Paul Krugman joins the chorus of voices worried about a coming slowdown:
Intimations of Recession, by Paul Krugman, Commentary, A Recession?, NY Times: These are the dog days of summer, but there’s a chill in the air. Suddenly — really just in the last few weeks — people have starting talking seriously about a possible recession. And it’s not just economists who seem worried. Goldman Sachs recently reported that the confidence of chief executives ... has plunged... On the face of it, this loss of faith seems strange. Recent growth and jobs numbers have been disappointing, but not disastrous.
But economic numbers ... always have to be interpreted as part of a story. And the latest numbers, while not that bad taken out of context, seem inconsistent with the stories optimists were telling about the U.S. economy.
The key point is that the forces that caused a recession five years ago never went away. Business spending hasn’t really recovered from the slump it went into after the technology bubble burst... Also, the trade deficit has doubled since 2000, diverting a lot of demand away from goods produced in the United States.
Nonetheless, the economy grew fairly fast over the last three years, mainly thanks to a gigantic housing boom. This boom led directly to unprecedented spending on home construction. It also allowed consumers to convert rising home values into cash ... so that ... spending could run far ahead of ... incomes...
Even optimists generally concede that the housing boom must eventually end... But the conventional wisdom was that housing would have a “soft landing”... You might say that the theory was that business investment and exports would stand up as housing stood down.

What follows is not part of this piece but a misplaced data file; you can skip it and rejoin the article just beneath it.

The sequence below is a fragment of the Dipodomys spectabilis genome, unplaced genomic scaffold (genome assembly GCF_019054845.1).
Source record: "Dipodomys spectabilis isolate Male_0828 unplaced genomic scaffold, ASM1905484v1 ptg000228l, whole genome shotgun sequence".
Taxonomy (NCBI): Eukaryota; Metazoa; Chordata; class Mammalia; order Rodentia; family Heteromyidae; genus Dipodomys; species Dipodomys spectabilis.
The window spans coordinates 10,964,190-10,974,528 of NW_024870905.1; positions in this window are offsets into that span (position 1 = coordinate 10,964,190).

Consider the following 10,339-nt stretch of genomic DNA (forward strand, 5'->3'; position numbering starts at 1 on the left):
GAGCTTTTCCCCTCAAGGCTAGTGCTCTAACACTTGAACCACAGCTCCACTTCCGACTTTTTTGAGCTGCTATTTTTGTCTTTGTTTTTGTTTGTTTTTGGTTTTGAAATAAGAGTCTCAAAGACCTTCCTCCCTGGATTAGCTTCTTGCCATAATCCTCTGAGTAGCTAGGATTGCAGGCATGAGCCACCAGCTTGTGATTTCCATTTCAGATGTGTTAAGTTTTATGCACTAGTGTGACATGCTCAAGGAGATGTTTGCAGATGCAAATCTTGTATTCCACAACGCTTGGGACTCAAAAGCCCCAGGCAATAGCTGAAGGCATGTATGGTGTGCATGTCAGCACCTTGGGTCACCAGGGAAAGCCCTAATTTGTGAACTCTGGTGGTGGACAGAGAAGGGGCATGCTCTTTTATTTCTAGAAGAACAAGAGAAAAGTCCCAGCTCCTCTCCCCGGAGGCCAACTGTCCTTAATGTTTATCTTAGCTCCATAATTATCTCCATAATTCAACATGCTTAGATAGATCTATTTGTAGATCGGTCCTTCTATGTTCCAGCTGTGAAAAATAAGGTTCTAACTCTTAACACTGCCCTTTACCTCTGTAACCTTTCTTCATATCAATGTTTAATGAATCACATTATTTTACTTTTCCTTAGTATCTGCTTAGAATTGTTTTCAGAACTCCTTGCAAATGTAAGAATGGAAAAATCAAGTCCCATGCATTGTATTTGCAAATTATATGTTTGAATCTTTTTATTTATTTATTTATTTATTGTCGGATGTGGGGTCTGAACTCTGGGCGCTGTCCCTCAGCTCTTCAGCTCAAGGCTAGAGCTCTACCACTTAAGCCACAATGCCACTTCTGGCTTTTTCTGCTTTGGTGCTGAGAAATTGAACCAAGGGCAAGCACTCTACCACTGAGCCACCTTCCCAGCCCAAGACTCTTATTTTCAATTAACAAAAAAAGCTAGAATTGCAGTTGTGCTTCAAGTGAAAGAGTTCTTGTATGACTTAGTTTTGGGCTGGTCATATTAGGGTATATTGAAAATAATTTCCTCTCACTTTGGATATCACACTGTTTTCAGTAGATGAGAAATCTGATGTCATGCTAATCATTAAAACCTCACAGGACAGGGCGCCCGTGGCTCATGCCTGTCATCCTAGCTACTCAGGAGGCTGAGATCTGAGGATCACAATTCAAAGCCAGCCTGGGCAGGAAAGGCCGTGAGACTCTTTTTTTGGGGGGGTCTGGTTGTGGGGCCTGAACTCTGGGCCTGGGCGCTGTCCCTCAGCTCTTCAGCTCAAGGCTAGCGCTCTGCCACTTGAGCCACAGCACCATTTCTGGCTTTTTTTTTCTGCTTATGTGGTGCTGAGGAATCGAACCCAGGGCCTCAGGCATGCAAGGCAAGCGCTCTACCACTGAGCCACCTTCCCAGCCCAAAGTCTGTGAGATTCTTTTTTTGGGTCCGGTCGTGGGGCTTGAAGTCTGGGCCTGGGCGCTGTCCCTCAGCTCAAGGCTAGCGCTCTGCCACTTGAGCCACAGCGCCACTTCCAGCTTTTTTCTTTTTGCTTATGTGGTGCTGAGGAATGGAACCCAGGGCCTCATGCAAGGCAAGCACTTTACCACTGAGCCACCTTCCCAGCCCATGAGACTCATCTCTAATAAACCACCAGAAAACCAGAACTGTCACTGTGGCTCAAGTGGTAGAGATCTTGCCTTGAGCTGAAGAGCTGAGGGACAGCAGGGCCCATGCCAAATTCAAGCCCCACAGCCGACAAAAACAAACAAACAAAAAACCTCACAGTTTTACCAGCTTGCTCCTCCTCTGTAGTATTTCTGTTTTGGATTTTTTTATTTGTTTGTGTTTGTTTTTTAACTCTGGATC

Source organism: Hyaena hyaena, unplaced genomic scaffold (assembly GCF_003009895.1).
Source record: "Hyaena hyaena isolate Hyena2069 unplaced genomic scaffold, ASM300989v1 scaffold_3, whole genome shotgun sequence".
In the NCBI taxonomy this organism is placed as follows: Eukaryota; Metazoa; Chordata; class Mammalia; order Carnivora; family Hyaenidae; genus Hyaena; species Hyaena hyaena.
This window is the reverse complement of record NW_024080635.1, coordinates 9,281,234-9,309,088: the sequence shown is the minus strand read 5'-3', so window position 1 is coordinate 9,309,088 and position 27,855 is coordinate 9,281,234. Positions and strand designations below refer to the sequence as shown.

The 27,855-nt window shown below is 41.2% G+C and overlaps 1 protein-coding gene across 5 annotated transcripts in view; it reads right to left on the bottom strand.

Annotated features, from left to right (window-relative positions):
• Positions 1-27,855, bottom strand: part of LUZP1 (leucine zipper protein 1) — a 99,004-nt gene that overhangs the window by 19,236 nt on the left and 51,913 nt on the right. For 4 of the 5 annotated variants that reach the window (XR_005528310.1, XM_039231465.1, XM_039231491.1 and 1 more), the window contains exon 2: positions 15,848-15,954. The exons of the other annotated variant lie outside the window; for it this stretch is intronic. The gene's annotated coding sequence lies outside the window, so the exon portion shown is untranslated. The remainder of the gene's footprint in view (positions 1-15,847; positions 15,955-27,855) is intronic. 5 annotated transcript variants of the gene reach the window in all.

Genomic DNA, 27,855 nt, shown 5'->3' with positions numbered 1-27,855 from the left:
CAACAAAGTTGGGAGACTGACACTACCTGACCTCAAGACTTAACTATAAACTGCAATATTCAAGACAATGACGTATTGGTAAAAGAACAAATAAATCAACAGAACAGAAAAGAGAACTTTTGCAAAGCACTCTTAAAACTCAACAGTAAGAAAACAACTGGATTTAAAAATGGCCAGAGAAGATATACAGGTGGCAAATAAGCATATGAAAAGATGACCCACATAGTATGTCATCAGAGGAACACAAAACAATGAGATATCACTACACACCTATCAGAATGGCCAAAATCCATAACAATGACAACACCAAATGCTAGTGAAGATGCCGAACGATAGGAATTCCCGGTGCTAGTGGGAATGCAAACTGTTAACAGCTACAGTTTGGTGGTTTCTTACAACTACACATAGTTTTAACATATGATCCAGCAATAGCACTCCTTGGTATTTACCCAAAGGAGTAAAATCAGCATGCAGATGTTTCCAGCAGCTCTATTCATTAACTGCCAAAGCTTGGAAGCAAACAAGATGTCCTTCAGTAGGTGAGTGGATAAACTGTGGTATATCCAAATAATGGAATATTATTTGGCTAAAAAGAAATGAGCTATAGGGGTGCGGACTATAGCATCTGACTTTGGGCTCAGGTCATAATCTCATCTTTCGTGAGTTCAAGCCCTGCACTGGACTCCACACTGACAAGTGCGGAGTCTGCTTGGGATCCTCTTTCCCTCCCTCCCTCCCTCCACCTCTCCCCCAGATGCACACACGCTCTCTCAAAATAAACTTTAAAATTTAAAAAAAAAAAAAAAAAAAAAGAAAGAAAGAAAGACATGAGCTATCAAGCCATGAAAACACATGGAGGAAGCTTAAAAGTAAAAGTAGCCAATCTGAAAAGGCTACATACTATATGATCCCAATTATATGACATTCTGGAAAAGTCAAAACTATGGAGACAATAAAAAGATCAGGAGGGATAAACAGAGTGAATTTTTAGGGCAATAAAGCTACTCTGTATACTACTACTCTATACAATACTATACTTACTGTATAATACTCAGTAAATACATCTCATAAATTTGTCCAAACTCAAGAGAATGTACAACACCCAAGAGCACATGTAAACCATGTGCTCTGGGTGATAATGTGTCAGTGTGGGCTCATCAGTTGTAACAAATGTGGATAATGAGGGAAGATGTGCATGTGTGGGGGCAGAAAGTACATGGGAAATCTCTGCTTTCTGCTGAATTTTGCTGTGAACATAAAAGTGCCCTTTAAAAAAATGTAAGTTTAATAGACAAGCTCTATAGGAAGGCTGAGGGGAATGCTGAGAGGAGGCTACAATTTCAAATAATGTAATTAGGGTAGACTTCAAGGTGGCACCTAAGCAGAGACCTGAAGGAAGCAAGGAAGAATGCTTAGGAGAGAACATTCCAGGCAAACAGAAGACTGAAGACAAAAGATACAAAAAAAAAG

The latest numbers suggest, however, that this theory isn’t working much better on the economic front than it is in Baghdad. ... Now, for the first time, problems in the housing market are starting to seriously reduce economic growth: the latest ... data show real residential investment falling at an accelerating pace..., falling employment in home construction, and [falling] retail employment ... suggesting that consumer spending is running out of steam. (Gas at $3 a gallon doesn’t help...) ...
Now maybe we’ll still manage that soft landing despite a rapidly rising number of unsold houses; or maybe there’s a boom in business investment and/or exports just over the horizon. But based on what we know now, there’s an economic slowdown coming.
This slowdown might not be sharp enough to be formally declared a recession. But weak growth feels like a recession to most people; remember the long “jobless recovery” that followed the official end of the 2001 recession?
And what will policy makers do about a slump, if it happens? A snarky but accurate description of monetary policy over the past five years is that the Federal Reserve successfully replaced the technology bubble with a housing bubble. But where will the Fed find another bubble?
And with the budget still deep in deficit and the costs of the Iraq war still spiraling upward, it’s hard to see Congress agreeing on any significant fiscal stimulus package — especially because history suggests that the Bush administration and Congressional leaders will turn any debate about how to help the economy into yet another attempt to smuggle in tax cuts for the wealthy.
One last thing: the real wages of most workers fell during the “Bush boom” of the last three years. If that boom, such as it was, is already over, workers have every right to ask, “Is that it?”